Published May 28, 2009
Tags: Montezuma, Nicoya, Sámara
Photo by Suzanne Delaney
After nearly eight months away from home we have to admit we were pretty excited to see some familiar faces. Our friends Sue, Jill and Allie came to visit us in Sámara beach. Located along the 130km of coastline that stretches across the Nicoya Peninsula, Sámara is just one of the many beaches that together make up Costa Rica’s most popular tourist destination. We stayed up on the hillside in a jungle lodge overlooking the ocean where we would watch monkeys swing through the trees just outside our rooms. And when we weren’t hanging out on the beach, watching Sue and Allie’s surf lessons, hiking waterfalls or exploring the town we could be found relaxing poolside up at the lodge. Evenings were spent watching thunderstorms light up the sky from our balconies (rainy season has finally arrived in Central America), dining at excellent beach-side restaurants and dancing salsa or mingling with other travelers at the open-air nightspots. Unfortunately, the time flew by and before we knew it the girls were heading home and we were on our way to Montezuma beach.
Published May 27, 2009
Sámara Beach by Suzanne Delaney
The border crossing between Nicaragua and Costa Rica at Peñas Blancas is busy and slow. We arrived in the morning and lined up alongside hundreds of Nicaraguan migrant workers. Two and a half hours spent waiting in line to leave Nicaragua and another three waiting to enter Costa Rica was complicated by a power outage. And every so often the guard monitoring the line would rearrange its positioning and a mad dash to the new front of the line would leave Carlos and I standing in a cloud of dust further back than we had been just minutes before, our frustrations building. Our lengthiest border crossing to date, we finally made it across around 4 p.m., nearly 6 hours after we first arrived in Peñas Blancas.
Published May 18, 2009
Tags: San Juan del Sur
San Juan del Sur at sunset
Nicaragua’s main beach resort at San Juan del Sur pales in comparison to the resort areas in Mexico, but that’s one of the reasons we love it. From $2500/week beach houses overlooking the ocean to simple $10/night rooms such as ours, there’s something here for every type of traveler. Located just minutes from some of the finest surfing beaches in the country, it attracts a steady stream of backpackers and vacationers. The beach is beautiful and in the evenings the sunset lights up the sky in magnificent reds and oranges before disappearing behind the cliffs that frame this picturesque bay. In fact, San Juan del Sur recently became a popular cruise ship destination when many of Mexico’s beaches were bypassed due to the swine flu outbreak.
It’s impossible to pass up a beautiful dinner overlooking the ocean. We spent an evening at restaurante El Timón, known to be one of the best in San Juan del Sur, and enjoyed a delicious meal of grilled whole red snapper, seafood rice and lobster tail with fresh veggies. Que rico!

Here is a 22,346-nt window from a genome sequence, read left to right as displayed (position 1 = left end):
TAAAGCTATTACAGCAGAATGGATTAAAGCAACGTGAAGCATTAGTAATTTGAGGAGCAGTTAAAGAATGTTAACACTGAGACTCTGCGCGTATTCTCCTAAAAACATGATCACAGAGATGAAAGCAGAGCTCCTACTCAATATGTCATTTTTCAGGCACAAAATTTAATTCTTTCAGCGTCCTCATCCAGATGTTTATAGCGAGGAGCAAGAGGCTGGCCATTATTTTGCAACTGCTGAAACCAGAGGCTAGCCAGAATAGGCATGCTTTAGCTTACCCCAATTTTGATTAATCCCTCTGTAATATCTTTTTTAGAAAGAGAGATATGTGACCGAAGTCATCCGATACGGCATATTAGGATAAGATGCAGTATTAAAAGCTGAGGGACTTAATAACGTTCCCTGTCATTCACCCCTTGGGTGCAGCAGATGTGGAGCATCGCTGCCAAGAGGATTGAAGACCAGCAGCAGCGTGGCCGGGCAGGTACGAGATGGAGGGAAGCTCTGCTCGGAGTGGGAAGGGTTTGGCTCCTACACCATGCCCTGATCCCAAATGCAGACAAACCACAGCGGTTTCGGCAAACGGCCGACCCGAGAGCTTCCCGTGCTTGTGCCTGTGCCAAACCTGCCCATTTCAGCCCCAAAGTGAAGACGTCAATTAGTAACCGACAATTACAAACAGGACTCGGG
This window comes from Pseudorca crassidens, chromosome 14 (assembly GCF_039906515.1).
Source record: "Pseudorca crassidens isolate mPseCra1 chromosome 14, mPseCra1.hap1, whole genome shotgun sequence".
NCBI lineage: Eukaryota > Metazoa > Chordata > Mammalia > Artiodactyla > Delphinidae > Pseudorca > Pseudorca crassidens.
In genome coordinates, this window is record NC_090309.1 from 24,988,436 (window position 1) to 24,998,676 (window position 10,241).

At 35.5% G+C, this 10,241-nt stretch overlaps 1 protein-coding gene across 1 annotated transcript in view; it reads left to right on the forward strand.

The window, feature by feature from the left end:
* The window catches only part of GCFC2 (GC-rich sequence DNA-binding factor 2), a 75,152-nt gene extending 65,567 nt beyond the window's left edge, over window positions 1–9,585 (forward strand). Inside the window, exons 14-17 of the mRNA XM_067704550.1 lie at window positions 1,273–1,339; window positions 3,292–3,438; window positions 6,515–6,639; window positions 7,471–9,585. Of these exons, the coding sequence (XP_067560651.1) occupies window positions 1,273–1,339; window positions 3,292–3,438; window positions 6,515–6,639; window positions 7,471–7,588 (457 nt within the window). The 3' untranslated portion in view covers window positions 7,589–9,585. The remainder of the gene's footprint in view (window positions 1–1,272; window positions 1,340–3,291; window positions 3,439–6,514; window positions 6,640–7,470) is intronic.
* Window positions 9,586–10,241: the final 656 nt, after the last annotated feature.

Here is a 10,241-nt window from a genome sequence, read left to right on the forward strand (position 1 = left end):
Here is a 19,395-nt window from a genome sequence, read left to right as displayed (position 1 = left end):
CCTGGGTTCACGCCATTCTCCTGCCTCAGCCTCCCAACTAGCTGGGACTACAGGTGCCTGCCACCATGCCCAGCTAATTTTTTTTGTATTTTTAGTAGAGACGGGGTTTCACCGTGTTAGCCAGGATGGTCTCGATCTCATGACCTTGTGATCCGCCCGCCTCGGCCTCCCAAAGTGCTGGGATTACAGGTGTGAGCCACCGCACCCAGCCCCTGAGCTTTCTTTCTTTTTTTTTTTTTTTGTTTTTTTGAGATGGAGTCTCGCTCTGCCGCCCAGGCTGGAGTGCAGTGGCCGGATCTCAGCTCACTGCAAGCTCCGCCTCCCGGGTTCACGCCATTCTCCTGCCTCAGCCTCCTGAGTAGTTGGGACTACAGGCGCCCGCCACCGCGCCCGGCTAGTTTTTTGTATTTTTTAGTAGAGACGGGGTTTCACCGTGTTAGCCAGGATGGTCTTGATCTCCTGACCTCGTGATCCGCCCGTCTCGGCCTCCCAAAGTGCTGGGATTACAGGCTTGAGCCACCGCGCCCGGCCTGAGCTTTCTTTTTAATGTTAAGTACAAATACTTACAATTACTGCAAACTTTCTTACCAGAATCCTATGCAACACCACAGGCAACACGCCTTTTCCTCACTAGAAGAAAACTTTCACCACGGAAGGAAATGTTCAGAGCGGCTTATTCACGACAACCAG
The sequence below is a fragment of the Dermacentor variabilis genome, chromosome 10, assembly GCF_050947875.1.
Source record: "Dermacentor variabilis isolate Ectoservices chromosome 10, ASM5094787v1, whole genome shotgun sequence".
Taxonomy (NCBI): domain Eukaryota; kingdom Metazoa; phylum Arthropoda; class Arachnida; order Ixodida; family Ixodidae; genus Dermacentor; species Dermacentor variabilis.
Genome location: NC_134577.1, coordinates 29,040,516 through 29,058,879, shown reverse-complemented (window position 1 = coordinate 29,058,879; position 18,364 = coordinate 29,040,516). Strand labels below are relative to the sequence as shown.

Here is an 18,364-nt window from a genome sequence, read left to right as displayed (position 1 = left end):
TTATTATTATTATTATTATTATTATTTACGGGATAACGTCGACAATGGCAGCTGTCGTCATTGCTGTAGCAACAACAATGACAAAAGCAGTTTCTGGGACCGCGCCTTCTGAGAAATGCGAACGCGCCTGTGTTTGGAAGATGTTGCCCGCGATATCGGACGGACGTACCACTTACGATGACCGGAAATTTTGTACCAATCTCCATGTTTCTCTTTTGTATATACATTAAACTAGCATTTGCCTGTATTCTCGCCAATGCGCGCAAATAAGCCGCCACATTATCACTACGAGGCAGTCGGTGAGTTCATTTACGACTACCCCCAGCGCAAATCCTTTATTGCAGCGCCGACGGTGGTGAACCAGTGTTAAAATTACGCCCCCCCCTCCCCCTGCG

Here are a couple more pictures of the sunset on our last night in San Juan:
And one of us:
Bouncing down bumpy dirt roads past fields of banana trees and palms, a giant volcano looming overhead and the silhouette of another in the distance, parrots chattering as they dart from branch to branch and the sound of waves crashing against the shore. This only begins to describe the experience of visiting Ometepe Island. Formed by two volcanoes rising out of Lake Nicaragua, Ometepe is a kind of fantasy-land where the pace of life slows to a near halt and things appear as you imagine they might have many years ago.
It’s the first place in several months that had me awake before 6:30 a.m. and reaching for my running shoes. After a perfect night of being lulled to sleep by the rustling of palm leaves in the cool night breeze, my early morning jog on the beach led me past makeshift lakeside laundry stations where women and children were hard at work scrubbing their clothes against the smooth rocks. We watched each other as I passed, exchanging a wave or a friendly “Buenas Dias”, though it was pretty clear the sight of me out jogging was just as strange to them as their washing clothes in the lake was to me.
As mid-day approaches the temperature on the island climbs quickly. Instead of cooling off in the lake we hiked for several kilometers past small coastal settlements, farms and forests. We passed boys on bicycles carrying giant bunches of plantains, pick-up trucks jam packed with people and small homes built of concrete and aluminum, most with outhouses. Life on the island is like nothing I’ve ever known and though Ometepe sees it’s share of visitors these days you’d never know it, especially if you stay outside of it’s two major settlements, on the beach at Santo Domingo as we did.
Las Isletas are small islands just offshore from Granada in the Lago de Nicaragua. Numbering into the hundreds and easily reached by motorboat from Granada, the isletas are seperated by narrow channels and rich with vegetation and wildlife, particulary egrets, herons and cranes. Formed some 10,000 years by an erupting Volcán Mombacho, today many are inhabited by Nicaragua’s super-wealthy. We spotted a ‘for sale’ sign and it seems the going rate for a small island in the lake is around $250,000.
We visited the Parque Nacional Volcán Masaya on a day trip from Granada. Located just off the main highway that links Granada with Managua, it’s a short ride from town and any Managua bound bus will drop you just outside the entrance. From there it’s an additional 6km to reach the summit of the volcano and the Plaza de Oviedo which overlooks Cráter Santiago. Emiting giant clouds of smoke and smelling strongly of sulfur, this very active crater is the park’s main attraction. It’s believed that during pre-hispanic times Cráter Santiago was the site of human sacrifices to the goddess of fire.